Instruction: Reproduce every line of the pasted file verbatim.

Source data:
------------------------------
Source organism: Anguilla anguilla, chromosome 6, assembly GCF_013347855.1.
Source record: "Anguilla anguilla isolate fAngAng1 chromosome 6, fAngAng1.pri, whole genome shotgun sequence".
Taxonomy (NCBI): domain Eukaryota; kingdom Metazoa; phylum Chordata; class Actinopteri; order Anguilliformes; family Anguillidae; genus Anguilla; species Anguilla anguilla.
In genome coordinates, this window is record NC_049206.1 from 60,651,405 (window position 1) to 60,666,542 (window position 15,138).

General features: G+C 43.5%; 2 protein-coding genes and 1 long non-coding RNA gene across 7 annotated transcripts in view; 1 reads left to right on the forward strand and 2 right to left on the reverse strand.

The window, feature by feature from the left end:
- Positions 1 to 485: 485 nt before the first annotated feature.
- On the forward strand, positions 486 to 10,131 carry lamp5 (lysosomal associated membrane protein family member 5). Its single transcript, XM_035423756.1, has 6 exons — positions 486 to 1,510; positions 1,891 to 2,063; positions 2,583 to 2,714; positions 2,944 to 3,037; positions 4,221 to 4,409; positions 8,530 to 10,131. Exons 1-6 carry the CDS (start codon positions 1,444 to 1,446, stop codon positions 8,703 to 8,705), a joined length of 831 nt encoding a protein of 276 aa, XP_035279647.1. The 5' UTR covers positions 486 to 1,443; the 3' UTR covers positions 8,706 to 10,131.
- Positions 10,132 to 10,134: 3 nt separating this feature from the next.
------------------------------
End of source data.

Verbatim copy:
Source organism: Anguilla anguilla, chromosome 6, assembly GCF_013347855.1.
Source record: "Anguilla anguilla isolate fAngAng1 chromosome 6, fAngAng1.pri, whole genome shotgun sequence".
Taxonomy (NCBI): domain Eukaryota; kingdom Metazoa; phylum Chordata; class Actinopteri; order Anguilliformes; family Anguillidae; genus Anguilla; species Anguilla anguilla.
In genome coordinates, this window is record NC_049206.1 from 60,651,405 (window position 1) to 60,666,542 (window position 15,138).

General features: G+C 43.5%; 2 protein-coding genes and 1 long non-coding RNA gene across 7 annotated transcripts in view; 1 reads left to right on the forward strand and 2 right to left on the reverse strand.

The window, feature by feature from the left end:
- Positions 1 to 485: 485 nt before the first annotated feature.
- On the forward strand, positions 486 to 10,131 carry lamp5 (lysosomal associated membrane protein family member 5). Its single transcript, XM_035423756.1, has 6 exons — positions 486 to 1,510; positions 1,891 to 2,063; positions 2,583 to 2,714; positions 2,944 to 3,037; positions 4,221 to 4,409; positions 8,530 to 10,131. Exons 1-6 carry the CDS (start codon positions 1,444 to 1,446, stop codon positions 8,703 to 8,705), a joined length of 831 nt encoding a protein of 276 aa, XP_035279647.1. The 5' UTR covers positions 486 to 1,443; the 3' UTR covers positions 8,706 to 10,131.
- Positions 10,132 to 10,134: 3 nt separating this feature from the next.